The species count seen was 19....

Oystercatcher
Curlew
Lapwing
Common Sandpiper
Mistle Thrush
Chaffinch
Pied Wagtail
Grey Wagtail
Dipper
Swallow                                                                             
Siskin
Nuthatch
Spotted Flycatcher 
Redstart
Willow warbler
Great Tit 
Wren
Wood Pigeon
Jackdaw


Marshaw Wyre. Pete Woodruff.

If there's a success story on the Marshaw Wyre in this area its the 11 Grey Wagtail seen this visit with 12 seen 29 May, presumably good breeding numbers though Iv'e not lingered to confirm. The Oystercatcher are also breeding up here again this year with at least one young seen, 4 Common Sandpiper were seen as two pairs also breeding, 5 Mistle Thrush seen.    Five Redstart and 3 Siskin were excellent, though numbers hardly impress particularly with respect to the latter. I was here 1.5 hour before I heard my first Willow Warbler and heard only two more after this, 2 Nuthatch.

Spotted Flycatcher
Spotted Flycatcher David Cookson

I had  hoped  for more but  only found 5 Spotted Flycatcher, with two seen as a pair the reality is of a possible four pairs this year. Brilliant image of a brilliant bird....Many Thanks David.


Small Heath - Reculver - 5/8/11
Small Heath Marc Heath 

Birds aside, 7 Small Heath butterflies were the obvious best sighting of the day....Another brilliant picture Marc.

And finally....Joining the 'Cull Club'.

If you are reading this and your'e a 'gull' on the Ribble Estuary, whatever you do steer clear of Warton Aerodrome as another license to cull you and a few hundred other relations has been issued to avoid the risk of air strikes by the aircraft in the area....YOU HAVE BEEN WARNED!    

Tuesday, 25 June 2013

Quiet Please!

But not as quiet as it was yesterday around Conder Green/Glasson Dock/Cockersands please.  Like the man sat in a hide at Leighton Moss who spoke those famous words to me as I entered the hide....'nowt about'....when moments later a Bittern and a Bearded Tit flew past the hide whilst he was gabbling to the person sat next to him who was actually reading a newspaper! 

At Conder Green, the immature drake Goldeneye remains on Conder Pool with 7 Tufted Duck, 3 Wigeon, 32 Redshank in the creeks was a hint that the summer is on its way out for them, four 'hyrundine species' were hawking over the pool included at least six House Martin nests being attended to at River Winds. And another Small Skipper seen here again....Alleluia.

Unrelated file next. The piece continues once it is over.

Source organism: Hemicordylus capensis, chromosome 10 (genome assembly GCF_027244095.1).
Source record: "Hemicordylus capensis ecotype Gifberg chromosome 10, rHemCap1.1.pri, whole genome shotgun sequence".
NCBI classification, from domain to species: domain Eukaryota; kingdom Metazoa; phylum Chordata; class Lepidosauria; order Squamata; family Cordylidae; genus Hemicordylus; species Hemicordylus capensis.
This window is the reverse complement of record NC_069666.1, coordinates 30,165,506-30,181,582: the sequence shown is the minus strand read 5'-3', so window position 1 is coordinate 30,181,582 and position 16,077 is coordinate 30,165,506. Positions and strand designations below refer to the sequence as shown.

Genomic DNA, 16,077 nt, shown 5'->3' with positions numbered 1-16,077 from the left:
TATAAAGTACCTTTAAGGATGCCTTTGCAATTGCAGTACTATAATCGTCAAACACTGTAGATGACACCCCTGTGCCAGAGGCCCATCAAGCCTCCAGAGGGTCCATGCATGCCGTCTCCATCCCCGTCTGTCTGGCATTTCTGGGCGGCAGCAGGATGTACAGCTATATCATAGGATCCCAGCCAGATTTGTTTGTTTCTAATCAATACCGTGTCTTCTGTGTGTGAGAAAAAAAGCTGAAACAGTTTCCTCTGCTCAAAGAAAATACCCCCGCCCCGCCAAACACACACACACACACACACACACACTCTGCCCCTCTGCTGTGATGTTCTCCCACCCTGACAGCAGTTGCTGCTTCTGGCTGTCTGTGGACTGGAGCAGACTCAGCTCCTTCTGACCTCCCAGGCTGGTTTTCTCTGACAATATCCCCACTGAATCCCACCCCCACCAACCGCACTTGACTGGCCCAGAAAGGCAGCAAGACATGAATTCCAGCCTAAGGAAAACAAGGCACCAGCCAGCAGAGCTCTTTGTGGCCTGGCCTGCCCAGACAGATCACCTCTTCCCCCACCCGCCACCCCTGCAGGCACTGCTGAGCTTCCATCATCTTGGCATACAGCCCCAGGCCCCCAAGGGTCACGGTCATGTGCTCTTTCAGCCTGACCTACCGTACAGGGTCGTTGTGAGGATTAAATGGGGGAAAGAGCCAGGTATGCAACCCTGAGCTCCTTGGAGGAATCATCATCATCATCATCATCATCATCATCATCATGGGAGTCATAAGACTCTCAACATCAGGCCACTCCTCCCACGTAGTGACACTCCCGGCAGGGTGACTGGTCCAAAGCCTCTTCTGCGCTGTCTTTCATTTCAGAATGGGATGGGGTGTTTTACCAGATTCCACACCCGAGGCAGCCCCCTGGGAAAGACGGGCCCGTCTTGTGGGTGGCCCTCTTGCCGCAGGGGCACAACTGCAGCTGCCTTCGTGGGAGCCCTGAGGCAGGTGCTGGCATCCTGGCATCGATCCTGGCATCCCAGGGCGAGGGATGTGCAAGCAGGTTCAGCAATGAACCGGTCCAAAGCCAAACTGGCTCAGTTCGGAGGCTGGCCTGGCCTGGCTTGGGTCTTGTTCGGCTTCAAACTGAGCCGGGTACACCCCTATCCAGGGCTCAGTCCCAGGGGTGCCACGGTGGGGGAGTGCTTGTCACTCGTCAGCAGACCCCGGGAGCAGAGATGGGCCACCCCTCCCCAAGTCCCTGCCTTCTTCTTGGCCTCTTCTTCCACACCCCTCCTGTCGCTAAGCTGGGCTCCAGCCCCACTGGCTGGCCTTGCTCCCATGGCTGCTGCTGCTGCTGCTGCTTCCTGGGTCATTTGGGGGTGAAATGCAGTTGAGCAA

At Cockersands with nothing more than a visit to Plover Scar to note 4 Oystercatcher and a Wheatear. Also a singing Whitethroat, and Herring Gull R3RG seen for my fourth time.

So....as butterflies are my topic at the moment, I think this one has been featured previously on Birds2blog, but if it has....ne'rmind. 

Sylvain Azure Limenitis reducta Noushka Dufort 

The British White Admiral Limenitis camilla is of the family Nymphalidaethe largest family of butterflies with about 6,000 species distributed throughout most of the world. The Sylvain Azure and is a woodland species which literally glides along forest rides, flying from tree to forest floor and back up with only a few effortless wing beats. For this reason, some of its closest relatives on the continent are known as "gliders". When settled, the adults are unmistakable, with their black uppersides intersected by prominent white bars. Found in central and southern England, as well as in a few scattered colonies in the eastern counties of Wales, it is not found in Scotland, Ireland, or the Isle of Man. 

In the early 1900s the species had declined to the point that it was restricted to southern England. However, there seems to have been a reversal, with the butterfly reaching its former distribution that extends as far north as Lincolnshire. One explanation is that global warming has allowed the species to thrive at sites that had become too cool. Another is that the cessation of coppicing, that has been detrimental to so many woodland butterflies, has benefited this species which requires Honeysuckle growing in shady woodland for the successful development of its larvae. 

And finally....